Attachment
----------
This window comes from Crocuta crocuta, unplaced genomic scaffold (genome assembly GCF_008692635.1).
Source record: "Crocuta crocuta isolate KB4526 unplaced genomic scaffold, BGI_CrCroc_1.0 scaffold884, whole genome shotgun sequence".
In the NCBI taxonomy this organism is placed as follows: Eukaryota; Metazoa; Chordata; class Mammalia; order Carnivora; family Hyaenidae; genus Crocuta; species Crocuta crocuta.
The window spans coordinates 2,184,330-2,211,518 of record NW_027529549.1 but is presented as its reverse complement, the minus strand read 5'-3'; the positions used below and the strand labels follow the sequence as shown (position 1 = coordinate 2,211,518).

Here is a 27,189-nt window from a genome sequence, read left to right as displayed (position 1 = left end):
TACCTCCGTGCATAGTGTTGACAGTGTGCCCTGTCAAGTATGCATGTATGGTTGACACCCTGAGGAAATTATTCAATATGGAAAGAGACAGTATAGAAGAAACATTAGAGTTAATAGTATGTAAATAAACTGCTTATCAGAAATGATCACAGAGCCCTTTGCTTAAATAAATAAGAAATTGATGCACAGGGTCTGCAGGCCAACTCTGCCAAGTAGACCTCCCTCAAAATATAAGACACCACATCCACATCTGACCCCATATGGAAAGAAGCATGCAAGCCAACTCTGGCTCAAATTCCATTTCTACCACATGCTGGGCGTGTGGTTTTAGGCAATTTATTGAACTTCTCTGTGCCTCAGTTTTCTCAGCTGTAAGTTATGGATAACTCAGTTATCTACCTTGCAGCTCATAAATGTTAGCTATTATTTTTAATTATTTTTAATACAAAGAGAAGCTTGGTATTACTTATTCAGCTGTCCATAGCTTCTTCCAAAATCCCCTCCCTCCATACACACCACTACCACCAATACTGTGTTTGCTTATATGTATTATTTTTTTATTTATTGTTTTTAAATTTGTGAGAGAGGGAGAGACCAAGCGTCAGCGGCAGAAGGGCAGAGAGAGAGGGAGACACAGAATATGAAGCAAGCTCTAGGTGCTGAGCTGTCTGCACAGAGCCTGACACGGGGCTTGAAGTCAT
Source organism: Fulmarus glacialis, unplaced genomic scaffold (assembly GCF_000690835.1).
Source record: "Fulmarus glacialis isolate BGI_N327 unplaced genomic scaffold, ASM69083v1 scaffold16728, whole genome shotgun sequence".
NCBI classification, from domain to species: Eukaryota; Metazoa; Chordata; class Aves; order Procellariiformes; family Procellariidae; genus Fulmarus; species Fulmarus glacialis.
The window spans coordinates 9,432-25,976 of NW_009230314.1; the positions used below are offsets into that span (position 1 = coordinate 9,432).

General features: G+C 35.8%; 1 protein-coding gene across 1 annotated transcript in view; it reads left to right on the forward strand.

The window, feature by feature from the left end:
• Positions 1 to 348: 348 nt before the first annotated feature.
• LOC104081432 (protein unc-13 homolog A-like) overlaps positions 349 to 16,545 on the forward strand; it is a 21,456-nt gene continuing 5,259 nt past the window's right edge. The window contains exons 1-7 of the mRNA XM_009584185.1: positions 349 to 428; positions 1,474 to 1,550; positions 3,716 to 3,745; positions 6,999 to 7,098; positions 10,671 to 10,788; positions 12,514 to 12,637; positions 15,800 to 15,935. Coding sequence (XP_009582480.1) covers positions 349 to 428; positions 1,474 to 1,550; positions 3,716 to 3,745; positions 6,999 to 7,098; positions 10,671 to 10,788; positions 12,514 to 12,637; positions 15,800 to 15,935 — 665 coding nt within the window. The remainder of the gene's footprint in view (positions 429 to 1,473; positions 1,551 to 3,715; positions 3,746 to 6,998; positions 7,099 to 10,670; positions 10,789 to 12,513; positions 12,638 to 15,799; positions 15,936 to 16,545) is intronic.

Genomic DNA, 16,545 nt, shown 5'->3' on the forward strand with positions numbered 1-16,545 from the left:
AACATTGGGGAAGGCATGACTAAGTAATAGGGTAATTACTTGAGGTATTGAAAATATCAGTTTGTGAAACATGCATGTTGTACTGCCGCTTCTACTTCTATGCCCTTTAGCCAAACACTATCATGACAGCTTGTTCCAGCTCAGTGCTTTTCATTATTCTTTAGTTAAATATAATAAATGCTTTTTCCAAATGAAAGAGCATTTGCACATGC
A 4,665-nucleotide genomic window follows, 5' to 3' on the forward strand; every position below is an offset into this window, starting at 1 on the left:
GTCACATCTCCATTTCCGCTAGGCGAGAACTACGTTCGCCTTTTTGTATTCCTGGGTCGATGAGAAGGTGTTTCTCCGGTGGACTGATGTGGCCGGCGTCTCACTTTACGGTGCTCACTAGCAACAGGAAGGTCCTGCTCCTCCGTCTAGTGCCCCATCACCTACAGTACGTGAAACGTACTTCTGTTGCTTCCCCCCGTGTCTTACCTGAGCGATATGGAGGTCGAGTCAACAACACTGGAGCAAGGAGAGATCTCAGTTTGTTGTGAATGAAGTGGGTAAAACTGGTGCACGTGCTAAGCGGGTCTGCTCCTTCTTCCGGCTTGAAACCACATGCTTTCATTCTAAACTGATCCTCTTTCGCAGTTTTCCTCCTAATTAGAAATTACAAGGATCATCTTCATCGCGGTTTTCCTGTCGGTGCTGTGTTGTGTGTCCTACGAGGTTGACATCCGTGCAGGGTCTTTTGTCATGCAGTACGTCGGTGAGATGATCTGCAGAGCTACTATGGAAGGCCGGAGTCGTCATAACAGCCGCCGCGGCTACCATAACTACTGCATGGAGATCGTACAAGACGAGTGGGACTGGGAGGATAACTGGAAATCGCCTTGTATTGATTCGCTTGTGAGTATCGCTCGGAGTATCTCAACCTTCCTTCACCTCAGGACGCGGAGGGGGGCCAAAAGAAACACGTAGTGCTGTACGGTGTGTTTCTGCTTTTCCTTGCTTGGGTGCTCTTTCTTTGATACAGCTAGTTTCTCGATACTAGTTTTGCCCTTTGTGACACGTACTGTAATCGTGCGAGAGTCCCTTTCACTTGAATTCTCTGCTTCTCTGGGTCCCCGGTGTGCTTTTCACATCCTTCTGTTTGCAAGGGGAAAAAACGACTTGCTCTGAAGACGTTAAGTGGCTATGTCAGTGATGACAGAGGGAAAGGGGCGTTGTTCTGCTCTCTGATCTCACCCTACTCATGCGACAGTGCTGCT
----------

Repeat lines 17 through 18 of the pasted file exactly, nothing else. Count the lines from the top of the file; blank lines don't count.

A 4,665-nucleotide genomic window follows, 5' to 3' on the forward strand; every position below is an offset into this window, starting at 1 on the left:
GTCACATCTCCATTTCCGCTAGGCGAGAACTACGTTCGCCTTTTTGTATTCCTGGGTCGATGAGAAGGTGTTTCTCCGGTGGACTGATGTGGCCGGCGTCTCACTTTACGGTGCTCACTAGCAACAGGAAGGTCCTGCTCCTCCGTCTAGTGCCCCATCACCTACAGTACGTGAAACGTACTTCTGTTGCTTCCCCCCGTGTCTTACCTGAGCGATATGGAGGTCGAGTCAACAACACTGGAGCAAGGAGAGATCTCAGTTTGTTGTGAATGAAGTGGGTAAAACTGGTGCACGTGCTAAGCGGGTCTGCTCCTTCTTCCGGCTTGAAACCACATGCTTTCATTCTAAACTGATCCTCTTTCGCAGTTTTCCTCCTAATTAGAAATTACAAGGATCATCTTCATCGCGGTTTTCCTGTCGGTGCTGTGTTGTGTGTCCTACGAGGTTGACATCCGTGCAGGGTCTTTTGTCATGCAGTACGTCGGTGAGATGATCTGCAGAGCTACTATGGAAGGCCGGAGTCGTCATAACAGCCGCCGCGGCTACCATAACTACTGCATGGAGATCGTACAAGACGAGTGGGACTGGGAGGATAACTGGAAATCGCCTTGTATTGATTCGCTTGTGAGTATCGCTCGGAGTATCTCAACCTTCCTTCACCTCAGGACGCGGAGGGGGGCCAAAAGAAACACGTAGTGCTGTACGGTGTGTTTCTGCTTTTCCTTGCTTGGGTGCTCTTTCTTTGATACAGCTAGTTTCTCGATACTAGTTTTGCCCTTTGTGACACGTACTGTAATCGTGCGAGAGTCCCTTTCACTTGAATTCTCTGCTTCTCTGGGTCCCCGGTGTGCTTTTCACATCCTTCTGTTTGCAAGGGGAAAAAACGACTTGCTCTGAAGACGTTAAGTGGCTATGTCAGTGATGACAGAGGGAAAGGGGCGTTGTTCTGCTCTCTGATCTCACCCTACTCATGCGACAGTGCTGCT